An .ARG differs from a .REG in three very distinct and important ways:

    1. It references “logical” paths to files and folders which are defined elsewhere, either in Windows or in the Registry. For example, a quick glance at an .ARG in a text editor will list folders like “%UserProfileFolder%,” “%InstallFolder%,” “%LocalRootFolder%” and “%RoamableRootFolder%” and so on.

    If you check the same value in the Registry Editor, you will find many of these paths are evaluated out as the actual paths, not these logical ones. Some logical paths point to paths which then also contain logical paths as well.

    When C3D (or any AutoCAD vertical product) imports an ARG file (using the /p switch or through Options > Profiles), it translates most of these logical paths into hard coded ones; e.g., %UserProfileFolder% becomes “C:\Users\Bob,” which is then written into memory and the Registry and is shown in Options > Files.

    When a profile is exported to .ARG, C3D again translates these hard coded paths back out to their logical paths.

    This mechanism is how an .ARG file can be portable across users and operating systems.

    2. The .ARG file also contains XML code at the end of the file, which defines the status of your tool palette, ribbon, and other UI elements.

    3. Given the previous two items, if you simply rename an .ARG to a .REG and import it, you will most likely have a huge mess on your hands, as Windows will not try to translate something like “%RoamableRootFolder%” into anything meaningful. And the XML will simply be ignored.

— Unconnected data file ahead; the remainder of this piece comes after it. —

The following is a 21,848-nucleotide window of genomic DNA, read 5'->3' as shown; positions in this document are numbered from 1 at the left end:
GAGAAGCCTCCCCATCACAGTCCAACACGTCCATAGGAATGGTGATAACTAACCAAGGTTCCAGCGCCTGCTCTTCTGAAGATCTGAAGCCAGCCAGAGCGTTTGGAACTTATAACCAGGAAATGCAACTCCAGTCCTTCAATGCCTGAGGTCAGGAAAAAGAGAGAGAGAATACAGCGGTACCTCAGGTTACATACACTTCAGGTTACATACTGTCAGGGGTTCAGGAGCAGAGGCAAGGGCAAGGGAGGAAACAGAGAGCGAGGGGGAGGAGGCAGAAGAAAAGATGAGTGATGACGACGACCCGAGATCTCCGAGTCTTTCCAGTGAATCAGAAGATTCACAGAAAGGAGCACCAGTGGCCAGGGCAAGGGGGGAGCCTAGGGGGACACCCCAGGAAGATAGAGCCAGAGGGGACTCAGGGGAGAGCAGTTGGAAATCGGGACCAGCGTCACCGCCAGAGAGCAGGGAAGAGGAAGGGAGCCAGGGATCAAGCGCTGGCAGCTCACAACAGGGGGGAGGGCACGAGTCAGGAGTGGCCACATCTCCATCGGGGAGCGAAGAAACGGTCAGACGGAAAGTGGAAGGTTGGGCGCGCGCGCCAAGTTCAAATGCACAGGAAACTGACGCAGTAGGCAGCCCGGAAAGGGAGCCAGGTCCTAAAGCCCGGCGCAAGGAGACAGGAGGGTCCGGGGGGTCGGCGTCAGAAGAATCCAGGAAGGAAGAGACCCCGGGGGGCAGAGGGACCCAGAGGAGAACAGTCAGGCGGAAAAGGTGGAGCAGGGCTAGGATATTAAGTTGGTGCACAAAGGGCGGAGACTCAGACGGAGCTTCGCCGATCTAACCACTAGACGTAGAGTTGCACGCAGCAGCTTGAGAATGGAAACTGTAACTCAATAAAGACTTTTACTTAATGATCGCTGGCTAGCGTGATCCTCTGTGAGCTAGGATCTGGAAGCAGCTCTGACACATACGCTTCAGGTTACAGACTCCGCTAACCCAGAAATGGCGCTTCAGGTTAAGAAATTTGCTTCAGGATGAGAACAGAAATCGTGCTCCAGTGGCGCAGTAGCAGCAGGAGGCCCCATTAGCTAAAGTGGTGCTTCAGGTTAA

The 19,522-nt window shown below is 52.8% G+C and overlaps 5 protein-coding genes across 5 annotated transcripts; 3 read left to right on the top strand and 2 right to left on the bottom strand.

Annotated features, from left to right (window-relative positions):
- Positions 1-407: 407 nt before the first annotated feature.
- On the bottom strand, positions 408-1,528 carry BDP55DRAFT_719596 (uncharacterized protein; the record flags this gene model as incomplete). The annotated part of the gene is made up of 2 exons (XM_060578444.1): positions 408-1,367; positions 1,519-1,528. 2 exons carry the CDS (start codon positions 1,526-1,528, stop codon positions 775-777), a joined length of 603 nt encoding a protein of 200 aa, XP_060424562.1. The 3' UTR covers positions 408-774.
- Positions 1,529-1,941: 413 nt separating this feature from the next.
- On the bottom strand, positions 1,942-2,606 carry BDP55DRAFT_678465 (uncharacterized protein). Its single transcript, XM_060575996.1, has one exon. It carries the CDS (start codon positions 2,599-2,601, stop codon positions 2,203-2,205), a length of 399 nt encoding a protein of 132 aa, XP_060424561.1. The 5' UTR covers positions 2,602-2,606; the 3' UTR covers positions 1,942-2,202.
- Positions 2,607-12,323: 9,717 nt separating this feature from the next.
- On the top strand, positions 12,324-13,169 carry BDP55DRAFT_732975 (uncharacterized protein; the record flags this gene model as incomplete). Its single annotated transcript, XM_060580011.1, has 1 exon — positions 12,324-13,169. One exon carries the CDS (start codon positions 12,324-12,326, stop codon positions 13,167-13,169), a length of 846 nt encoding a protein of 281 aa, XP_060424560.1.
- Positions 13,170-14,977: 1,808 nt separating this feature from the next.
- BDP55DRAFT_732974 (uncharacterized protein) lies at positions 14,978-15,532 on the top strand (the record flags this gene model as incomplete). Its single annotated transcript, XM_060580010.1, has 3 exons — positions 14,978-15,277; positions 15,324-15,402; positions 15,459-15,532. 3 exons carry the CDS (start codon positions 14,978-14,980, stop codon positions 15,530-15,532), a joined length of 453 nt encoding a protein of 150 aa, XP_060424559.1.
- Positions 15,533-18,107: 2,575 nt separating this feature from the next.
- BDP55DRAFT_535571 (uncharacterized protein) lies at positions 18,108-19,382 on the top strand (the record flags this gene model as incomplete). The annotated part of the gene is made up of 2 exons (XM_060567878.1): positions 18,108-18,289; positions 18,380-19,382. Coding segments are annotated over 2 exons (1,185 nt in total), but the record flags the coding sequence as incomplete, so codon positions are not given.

As far as ensuring the correct profile is used, an easier method may be to simply rename the current profile in Options > Profiles. This also renames the Registry key under which the profile itself is stored. Then, get out of C3D, and relaunch it using the desktop icon which points to the correct profile using the /p switch.

    Because that profile no longer exists in the Registry, C3D will re-import it from the .ARG file.


    • Nice essay Matt, I’m still not paying you per word!

      While you definitely have the details correct, I’d still say tweaked out is close enough for the casual user, much as a .doc is a tweaked out text file. It wasn’t meant to be a hardcore, rename and double-click kind of comparison.

      On your last point, I’d agree, but this is for IT guys that don’t want to touch the machine, or the Acad environment really. While you could put in a nice reactor to rename the profile as part of exiting, I like this better in that it’s damned hard to circumvent by the user, especially if IT controls the launching mechanism as they do in a ProjectWise environment.

      • Matt Stachoni says:

        Hee hee, yeah, I don’t write ’em short and sweet!

        I guess my main point was to warn anyone from renaming an .arg to a .reg which can have really, really, really bad results – DAMHIKT :). I’ve also noticed that Autodesk’s handling of how things get written to .arg files changes from release to release.

        And from one gearhead to another, I personally prefer the scripting route myself, for the same reasons you mention – that I can remotely fix a user’s profile problems with very little effort.